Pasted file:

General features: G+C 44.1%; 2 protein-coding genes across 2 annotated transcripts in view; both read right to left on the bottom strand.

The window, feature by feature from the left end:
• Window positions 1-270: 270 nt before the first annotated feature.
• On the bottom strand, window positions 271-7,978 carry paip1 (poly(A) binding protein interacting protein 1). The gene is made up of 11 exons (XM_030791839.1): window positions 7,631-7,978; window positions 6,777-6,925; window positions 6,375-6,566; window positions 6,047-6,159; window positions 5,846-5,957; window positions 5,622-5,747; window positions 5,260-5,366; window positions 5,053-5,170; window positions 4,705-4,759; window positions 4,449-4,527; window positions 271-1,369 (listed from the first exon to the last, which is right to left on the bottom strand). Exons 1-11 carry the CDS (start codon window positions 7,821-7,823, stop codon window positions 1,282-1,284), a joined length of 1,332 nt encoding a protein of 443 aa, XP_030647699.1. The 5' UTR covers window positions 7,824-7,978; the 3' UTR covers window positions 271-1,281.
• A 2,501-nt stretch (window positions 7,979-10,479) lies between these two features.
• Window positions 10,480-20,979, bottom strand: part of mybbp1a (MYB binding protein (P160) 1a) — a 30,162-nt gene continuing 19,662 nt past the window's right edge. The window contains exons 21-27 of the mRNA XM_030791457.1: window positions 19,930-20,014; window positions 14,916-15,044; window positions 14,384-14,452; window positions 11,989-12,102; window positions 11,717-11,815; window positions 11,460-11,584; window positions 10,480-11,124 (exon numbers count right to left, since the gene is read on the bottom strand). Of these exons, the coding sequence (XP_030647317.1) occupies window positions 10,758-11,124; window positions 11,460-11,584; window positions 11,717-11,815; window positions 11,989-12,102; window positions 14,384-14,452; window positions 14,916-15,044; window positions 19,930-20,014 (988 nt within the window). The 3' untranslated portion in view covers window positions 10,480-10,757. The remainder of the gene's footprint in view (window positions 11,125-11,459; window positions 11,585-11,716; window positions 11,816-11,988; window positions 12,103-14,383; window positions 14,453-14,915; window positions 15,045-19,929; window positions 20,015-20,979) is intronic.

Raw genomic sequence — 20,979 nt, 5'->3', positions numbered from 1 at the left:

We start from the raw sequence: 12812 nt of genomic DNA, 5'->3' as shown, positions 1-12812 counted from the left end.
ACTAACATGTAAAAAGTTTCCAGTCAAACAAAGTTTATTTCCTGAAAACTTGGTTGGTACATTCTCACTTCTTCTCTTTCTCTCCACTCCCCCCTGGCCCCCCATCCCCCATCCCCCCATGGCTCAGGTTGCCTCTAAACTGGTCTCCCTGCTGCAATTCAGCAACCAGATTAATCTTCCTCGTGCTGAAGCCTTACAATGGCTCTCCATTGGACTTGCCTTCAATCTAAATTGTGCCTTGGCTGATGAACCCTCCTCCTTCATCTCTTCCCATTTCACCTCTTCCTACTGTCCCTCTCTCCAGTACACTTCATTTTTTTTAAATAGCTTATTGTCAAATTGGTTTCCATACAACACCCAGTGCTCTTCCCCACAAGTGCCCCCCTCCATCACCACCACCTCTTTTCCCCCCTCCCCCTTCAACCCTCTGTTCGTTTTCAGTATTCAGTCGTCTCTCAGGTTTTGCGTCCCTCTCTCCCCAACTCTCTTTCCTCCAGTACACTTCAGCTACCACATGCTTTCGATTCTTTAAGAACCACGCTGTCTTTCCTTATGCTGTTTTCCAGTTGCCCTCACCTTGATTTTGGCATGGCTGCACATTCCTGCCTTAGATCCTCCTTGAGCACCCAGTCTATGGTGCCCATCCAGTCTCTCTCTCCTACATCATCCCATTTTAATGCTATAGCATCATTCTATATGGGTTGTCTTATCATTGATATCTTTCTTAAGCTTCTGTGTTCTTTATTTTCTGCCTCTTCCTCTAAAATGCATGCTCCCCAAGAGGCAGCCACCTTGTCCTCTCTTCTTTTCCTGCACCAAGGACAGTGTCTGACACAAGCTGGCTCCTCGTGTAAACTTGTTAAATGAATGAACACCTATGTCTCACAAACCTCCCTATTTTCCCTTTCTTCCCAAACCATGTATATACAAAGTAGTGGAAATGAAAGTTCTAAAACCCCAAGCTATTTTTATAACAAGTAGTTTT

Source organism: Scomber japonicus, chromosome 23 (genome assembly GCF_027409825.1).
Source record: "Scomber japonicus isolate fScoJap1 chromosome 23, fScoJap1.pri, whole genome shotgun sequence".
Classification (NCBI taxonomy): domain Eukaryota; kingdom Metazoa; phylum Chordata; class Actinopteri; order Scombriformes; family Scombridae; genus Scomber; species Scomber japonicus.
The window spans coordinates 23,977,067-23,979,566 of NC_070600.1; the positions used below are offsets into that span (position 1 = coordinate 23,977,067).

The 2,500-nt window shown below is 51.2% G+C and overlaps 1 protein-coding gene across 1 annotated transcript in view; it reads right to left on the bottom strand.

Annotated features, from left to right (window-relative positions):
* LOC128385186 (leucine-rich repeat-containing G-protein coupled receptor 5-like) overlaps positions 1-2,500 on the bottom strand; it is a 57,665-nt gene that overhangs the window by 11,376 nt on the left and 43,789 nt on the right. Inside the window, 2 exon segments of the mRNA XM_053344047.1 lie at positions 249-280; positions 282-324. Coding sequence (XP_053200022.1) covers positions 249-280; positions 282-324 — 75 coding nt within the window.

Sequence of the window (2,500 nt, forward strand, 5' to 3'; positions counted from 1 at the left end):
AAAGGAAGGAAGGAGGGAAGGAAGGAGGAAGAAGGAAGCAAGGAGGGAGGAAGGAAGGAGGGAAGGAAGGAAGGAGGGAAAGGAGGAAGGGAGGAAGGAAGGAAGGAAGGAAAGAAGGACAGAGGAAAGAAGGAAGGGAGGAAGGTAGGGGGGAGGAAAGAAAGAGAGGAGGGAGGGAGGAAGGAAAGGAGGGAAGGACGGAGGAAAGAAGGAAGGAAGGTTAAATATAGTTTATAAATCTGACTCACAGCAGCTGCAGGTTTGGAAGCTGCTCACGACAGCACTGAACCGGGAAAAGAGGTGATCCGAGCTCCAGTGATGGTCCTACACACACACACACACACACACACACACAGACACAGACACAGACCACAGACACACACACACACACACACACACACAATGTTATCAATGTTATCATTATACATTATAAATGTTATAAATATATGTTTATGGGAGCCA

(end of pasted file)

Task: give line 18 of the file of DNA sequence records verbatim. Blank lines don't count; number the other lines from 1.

AAAGGAAGGAAGGAGGGAAGGAAGGAGGAAGAAGGAAGCAAGGAGGGAGGAAGGAAGGAGGGAAGGAAGGAAGGAGGGAAAGGAGGAAGGGAGGAAGGAAGGAAGGAAGGAAAGAAGGACAGAGGAAAGAAGGAAGGGAGGAAGGTAGGGGGGAGGAAAGAAAGAGAGGAGGGAGGGAGGAAGGAAAGGAGGGAAGGACGGAGGAAAGAAGGAAGGAAGGTTAAATATAGTTTATAAATCTGACTCACAGCAGCTGCAGGTTTGGAAGCTGCTCACGACAGCACTGAACCGGGAAAAGAGGTGATCCGAGCTCCAGTGATGGTCCTACACACACACACACACACACACACACACAGACACAGACACAGACCACAGACACACACACACACACACACACACACAATGTTATCAATGTTATCATTATACATTATAAATGTTATAAATATATGTTTATGGGAGCCA